Incentives could entice producers into carbon storage: expert

Hardisty, Alta. — Storing carbon in soil isn’t exactly easy, but if ranchers can be convinced, through pricing or otherwise, they could be part of the solution to help reduce greenhouse gas emissions, said a re-search scientist.

“It’s really for the public good,” said Edward Bork, the Mattheis Chair in rangeland ecology and management at the University of Alberta, during a Sept. 7 farm tour near Hardisty.

“Wildlife habitat, species and cleaner water, we all benefit from them, whether you’re from a city or a farm.”

During the tour, Bork pointed to recent research that shows parts of Alberta have lost tens of thousands of tonnes of soil-based carbon due to cultivation or other land-use changes. Carbon-rich soils are key in fertility, producing higher-yielding crops and sustaining moisture during drought periods.

When carbon is lost, he said, it’s released into the atmosphere and contributes to emissions.

“We have released an enormous amount of carbon,” he said, “and it takes a long time to recover.”

But producers, especially cattle producers, can potentially combat the release of carbon by storing some of it into their soils, Bork said.

This can be done by maximizing the production of plants, especially legumes or perennials, and by growing throughout the year, moving cattle more frequently and leaving as much crop on the pasture, whether through swath or bale grazing, or letting the crop stand.

These are all practices that Ben Stuart is doing on the farm near Hardisty, where he and his crew manage about 1,500 head on land that’s rotated for crops and pasture.

“That’s a big focus of ours: getting that carbon back into the ground and building organic matter that helps the whole system,” Stuart said following the tour.

“Without the carbon going into the soil, it’s not going to be working itself, so the entire system wouldn’t last as long.”

He said he has monitored the effects of his management on soil, and he should have a better idea of how much carbon he’s stored after a few years.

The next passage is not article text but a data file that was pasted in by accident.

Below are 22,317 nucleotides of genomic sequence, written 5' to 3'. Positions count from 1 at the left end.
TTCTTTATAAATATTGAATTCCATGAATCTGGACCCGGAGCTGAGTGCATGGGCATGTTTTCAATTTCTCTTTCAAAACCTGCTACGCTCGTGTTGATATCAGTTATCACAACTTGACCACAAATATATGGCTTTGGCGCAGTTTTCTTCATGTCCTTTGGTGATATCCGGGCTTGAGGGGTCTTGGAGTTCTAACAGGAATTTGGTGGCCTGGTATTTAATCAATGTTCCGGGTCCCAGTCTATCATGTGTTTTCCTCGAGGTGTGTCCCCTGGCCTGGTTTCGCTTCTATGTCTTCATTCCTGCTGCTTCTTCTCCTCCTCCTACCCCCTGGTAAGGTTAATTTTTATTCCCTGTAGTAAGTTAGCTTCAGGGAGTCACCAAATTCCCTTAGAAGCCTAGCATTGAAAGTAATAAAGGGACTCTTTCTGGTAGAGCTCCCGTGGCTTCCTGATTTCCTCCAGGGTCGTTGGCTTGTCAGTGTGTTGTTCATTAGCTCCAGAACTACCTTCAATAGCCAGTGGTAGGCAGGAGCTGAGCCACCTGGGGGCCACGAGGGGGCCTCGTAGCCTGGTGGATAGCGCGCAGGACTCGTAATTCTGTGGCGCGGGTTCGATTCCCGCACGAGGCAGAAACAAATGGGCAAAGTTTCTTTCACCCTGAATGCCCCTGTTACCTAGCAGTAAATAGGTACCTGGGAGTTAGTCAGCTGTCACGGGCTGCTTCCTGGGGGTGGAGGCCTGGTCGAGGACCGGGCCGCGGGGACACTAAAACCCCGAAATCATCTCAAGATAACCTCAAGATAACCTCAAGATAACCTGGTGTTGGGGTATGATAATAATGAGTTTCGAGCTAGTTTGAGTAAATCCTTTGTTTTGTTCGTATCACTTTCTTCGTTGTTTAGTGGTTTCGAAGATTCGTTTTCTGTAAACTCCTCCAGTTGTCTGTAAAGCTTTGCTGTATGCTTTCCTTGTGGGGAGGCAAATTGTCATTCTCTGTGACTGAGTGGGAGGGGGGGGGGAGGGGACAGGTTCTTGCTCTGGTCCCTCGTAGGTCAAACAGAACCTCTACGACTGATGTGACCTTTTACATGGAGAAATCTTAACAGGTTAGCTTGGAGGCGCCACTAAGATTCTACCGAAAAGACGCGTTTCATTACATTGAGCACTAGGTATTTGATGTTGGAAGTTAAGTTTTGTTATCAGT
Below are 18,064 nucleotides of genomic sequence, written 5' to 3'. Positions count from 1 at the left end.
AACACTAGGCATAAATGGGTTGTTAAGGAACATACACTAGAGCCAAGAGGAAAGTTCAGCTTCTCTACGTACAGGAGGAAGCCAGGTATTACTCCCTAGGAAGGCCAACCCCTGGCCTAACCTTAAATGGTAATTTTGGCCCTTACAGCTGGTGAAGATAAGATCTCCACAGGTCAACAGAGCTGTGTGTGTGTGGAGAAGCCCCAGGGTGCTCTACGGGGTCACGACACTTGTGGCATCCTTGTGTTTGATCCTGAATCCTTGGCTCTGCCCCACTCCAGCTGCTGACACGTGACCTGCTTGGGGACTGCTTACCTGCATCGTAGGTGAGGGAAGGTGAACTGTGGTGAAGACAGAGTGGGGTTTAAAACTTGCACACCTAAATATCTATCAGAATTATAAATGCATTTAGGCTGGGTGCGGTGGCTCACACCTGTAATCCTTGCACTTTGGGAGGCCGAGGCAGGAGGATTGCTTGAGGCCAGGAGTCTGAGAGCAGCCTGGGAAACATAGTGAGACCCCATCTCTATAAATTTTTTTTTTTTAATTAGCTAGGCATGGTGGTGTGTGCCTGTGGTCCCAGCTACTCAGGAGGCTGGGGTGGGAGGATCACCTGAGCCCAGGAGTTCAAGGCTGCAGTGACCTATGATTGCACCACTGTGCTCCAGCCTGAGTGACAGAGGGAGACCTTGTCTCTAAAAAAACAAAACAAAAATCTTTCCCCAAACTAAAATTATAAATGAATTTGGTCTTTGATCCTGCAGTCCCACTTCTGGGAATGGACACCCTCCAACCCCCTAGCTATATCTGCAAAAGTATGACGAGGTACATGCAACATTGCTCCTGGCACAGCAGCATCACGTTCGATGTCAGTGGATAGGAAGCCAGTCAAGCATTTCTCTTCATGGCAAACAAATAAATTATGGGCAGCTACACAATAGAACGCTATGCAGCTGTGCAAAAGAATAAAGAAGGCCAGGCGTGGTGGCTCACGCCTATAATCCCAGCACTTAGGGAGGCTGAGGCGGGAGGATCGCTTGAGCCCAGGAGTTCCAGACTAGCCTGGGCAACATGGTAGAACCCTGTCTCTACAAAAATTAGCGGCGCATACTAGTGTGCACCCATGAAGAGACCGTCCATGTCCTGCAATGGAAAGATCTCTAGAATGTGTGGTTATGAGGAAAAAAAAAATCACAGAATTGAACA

“Being flexible and open-minded and really understanding why things are working and why they aren’t, are important,” he said.

“It really comes down to social licence.”

As well, pricing carbon in grassland soils could help some cattle producers get on board with storing, Bork added.

Currently, farmers can receive about $1 per acre from the Alberta government by doing direct seeding or using minimum tillage when growing crops. But producers who bring carbon back into grasslands don’t get a penny, Bork said.

“It’s hypocritical, in my opinion,” he said. “We desperately need these incentives to recognize the value in these native and perennial systems.”

He said pricing may not make much sense for canola producers, but it could be useful for ranchers.

“If cattle prices do slip, and we pay producers for zero till, we should recognize value for carbon retention,” he said. “The value is nominal, but still important and physiologically more important than economically.”

It’ll just take some convincing to get the government on board, Bork added.

“I know they’re looking into it, and so are other (non-government organizations) and agri-businesses,” he said. “Government really wants to get credited for offsetting rising carbon-dioxide levels, so the trick is to put a value on this and convince them that it’s worthwhile.”

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